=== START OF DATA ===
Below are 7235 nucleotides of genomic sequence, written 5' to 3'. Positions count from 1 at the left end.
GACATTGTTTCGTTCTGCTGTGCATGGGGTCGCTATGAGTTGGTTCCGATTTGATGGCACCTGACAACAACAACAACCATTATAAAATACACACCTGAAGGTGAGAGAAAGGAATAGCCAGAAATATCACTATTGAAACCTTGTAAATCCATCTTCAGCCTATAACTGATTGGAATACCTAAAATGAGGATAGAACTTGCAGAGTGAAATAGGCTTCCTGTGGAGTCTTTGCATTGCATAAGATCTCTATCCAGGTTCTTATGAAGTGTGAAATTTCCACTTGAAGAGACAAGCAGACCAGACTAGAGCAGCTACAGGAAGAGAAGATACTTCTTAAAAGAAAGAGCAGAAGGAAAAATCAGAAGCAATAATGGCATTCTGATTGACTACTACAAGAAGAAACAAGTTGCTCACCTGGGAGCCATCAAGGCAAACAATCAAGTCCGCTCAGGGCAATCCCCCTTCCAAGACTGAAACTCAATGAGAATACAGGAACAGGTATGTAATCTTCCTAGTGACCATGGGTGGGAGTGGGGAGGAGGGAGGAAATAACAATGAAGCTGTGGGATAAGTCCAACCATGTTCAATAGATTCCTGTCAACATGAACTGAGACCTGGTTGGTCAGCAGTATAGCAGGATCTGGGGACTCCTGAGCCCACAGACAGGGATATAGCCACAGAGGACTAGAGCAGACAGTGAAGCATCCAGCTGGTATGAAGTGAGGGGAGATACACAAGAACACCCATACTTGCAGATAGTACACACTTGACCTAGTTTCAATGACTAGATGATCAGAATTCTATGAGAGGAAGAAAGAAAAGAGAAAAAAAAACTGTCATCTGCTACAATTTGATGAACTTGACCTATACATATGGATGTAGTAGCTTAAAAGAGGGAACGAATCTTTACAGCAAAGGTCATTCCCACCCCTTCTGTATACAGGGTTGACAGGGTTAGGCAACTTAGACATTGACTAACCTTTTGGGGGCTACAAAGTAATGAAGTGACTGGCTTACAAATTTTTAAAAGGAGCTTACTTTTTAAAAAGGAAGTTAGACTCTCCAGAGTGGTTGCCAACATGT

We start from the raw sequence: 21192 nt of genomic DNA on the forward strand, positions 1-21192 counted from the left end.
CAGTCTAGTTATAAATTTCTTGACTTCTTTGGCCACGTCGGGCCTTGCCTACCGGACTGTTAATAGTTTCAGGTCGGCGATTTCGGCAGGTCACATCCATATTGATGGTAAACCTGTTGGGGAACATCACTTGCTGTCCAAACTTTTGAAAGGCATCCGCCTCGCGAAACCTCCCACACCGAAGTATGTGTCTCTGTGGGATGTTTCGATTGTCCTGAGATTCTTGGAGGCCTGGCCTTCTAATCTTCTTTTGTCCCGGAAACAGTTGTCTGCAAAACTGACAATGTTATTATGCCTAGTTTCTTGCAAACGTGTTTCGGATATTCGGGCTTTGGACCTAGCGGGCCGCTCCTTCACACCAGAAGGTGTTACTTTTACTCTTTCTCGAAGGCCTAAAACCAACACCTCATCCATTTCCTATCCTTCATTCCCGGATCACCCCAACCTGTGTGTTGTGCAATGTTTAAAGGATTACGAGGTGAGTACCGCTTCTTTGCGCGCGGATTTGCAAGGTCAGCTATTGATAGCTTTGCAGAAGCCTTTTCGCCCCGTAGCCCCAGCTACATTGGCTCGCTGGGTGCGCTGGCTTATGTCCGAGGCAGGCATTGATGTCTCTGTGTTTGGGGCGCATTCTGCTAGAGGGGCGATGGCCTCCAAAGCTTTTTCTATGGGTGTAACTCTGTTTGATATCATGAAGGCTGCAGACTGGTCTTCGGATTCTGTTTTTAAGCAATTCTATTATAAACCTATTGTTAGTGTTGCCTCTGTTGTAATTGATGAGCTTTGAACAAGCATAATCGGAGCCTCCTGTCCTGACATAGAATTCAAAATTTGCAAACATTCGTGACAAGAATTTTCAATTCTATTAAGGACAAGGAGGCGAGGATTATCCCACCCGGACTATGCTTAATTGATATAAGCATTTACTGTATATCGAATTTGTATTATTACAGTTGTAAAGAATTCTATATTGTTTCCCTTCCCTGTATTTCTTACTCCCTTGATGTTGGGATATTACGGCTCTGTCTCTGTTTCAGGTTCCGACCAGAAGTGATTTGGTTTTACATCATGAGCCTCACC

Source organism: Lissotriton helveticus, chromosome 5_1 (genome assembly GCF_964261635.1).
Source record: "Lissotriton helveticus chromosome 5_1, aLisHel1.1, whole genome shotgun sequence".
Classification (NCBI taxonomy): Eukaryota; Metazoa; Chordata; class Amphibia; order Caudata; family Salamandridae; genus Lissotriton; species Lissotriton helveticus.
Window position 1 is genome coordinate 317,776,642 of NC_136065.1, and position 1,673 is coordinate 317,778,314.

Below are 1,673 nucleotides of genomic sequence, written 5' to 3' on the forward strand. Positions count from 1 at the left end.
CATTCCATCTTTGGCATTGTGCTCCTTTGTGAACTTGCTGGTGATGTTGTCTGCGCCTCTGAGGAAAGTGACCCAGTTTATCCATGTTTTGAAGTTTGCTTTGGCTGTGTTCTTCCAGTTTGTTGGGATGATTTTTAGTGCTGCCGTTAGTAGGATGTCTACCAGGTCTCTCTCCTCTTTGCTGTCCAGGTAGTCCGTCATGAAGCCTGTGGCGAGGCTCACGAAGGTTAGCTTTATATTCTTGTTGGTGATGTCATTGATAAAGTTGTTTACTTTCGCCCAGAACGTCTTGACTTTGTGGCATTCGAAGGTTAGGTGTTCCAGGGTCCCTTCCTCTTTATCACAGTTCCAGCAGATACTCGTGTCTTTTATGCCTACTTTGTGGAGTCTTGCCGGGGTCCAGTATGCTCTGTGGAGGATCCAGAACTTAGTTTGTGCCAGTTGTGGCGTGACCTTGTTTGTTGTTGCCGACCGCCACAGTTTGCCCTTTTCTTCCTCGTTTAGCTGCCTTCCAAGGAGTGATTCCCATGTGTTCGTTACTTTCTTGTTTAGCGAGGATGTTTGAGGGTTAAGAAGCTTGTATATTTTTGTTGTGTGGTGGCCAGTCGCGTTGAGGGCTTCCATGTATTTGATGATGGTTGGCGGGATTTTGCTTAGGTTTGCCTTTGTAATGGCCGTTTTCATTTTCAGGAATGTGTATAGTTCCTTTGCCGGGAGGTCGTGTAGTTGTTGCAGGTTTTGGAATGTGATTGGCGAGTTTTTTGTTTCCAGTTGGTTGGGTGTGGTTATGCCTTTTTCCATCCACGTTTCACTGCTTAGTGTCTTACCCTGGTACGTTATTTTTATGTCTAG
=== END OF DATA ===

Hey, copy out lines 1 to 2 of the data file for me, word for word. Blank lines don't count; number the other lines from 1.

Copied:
Below are 7235 nucleotides of genomic sequence, written 5' to 3'. Positions count from 1 at the left end.
GACATTGTTTCGTTCTGCTGTGCATGGGGTCGCTATGAGTTGGTTCCGATTTGATGGCACCTGACAACAACAACAACCATTATAAAATACACACCTGAAGGTGAGAGAAAGGAATAGCCAGAAATATCACTATTGAAACCTTGTAAATCCATCTTCAGCCTATAACTGATTGGAATACCTAAAATGAGGATAGAACTTGCAGAGTGAAATAGGCTTCCTGTGGAGTCTTTGCATTGCATAAGATCTCTATCCAGGTTCTTATGAAGTGTGAAATTTCCACTTGAAGAGACAAGCAGACCAGACTAGAGCAGCTACAGGAAGAGAAGATACTTCTTAAAAGAAAGAGCAGAAGGAAAAATCAGAAGCAATAATGGCATTCTGATTGACTACTACAAGAAGAAACAAGTTGCTCACCTGGGAGCCATCAAGGCAAACAATCAAGTCCGCTCAGGGCAATCCCCCTTCCAAGACTGAAACTCAATGAGAATACAGGAACAGGTATGTAATCTTCCTAGTGACCATGGGTGGGAGTGGGGAGGAGGGAGGAAATAACAATGAAGCTGTGGGATAAGTCCAACCATGTTCAATAGATTCCTGTCAACATGAACTGAGACCTGGTTGGTCAGCAGTATAGCAGGATCTGGGGACTCCTGAGCCCACAGACAGGGATATAGCCACAGAGGACTAGAGCAGACAGTGAAGCATCCAGCTGGTATGAAGTGAGGGGAGATACACAAGAACACCCATACTTGCAGATAGTACACACTTGACCTAGTTTCAATGACTAGATGATCAGAATTCTATGAGAGGAAGAAAGAAAAGAGAAAAAAAAACTGTCATCTGCTACAATTTGATGAACTTGACCTATACATATGGATGTAGTAGCTTAAAAGAGGGAACGAATCTTTACAGCAAAGGTCATTCCCACCCCTTCTGTATACAGGGTTGACAGGGTTAGGCAACTTAGACATTGACTAACCTTTTGGGGGCTACAAAGTAATGAAGTGACTGGCTTACAAATTTTTAAAAGGAGCTTACTTTTTAAAAAGGAAGTTAGACTCTCCAGAGTGGTTGCCAACATGT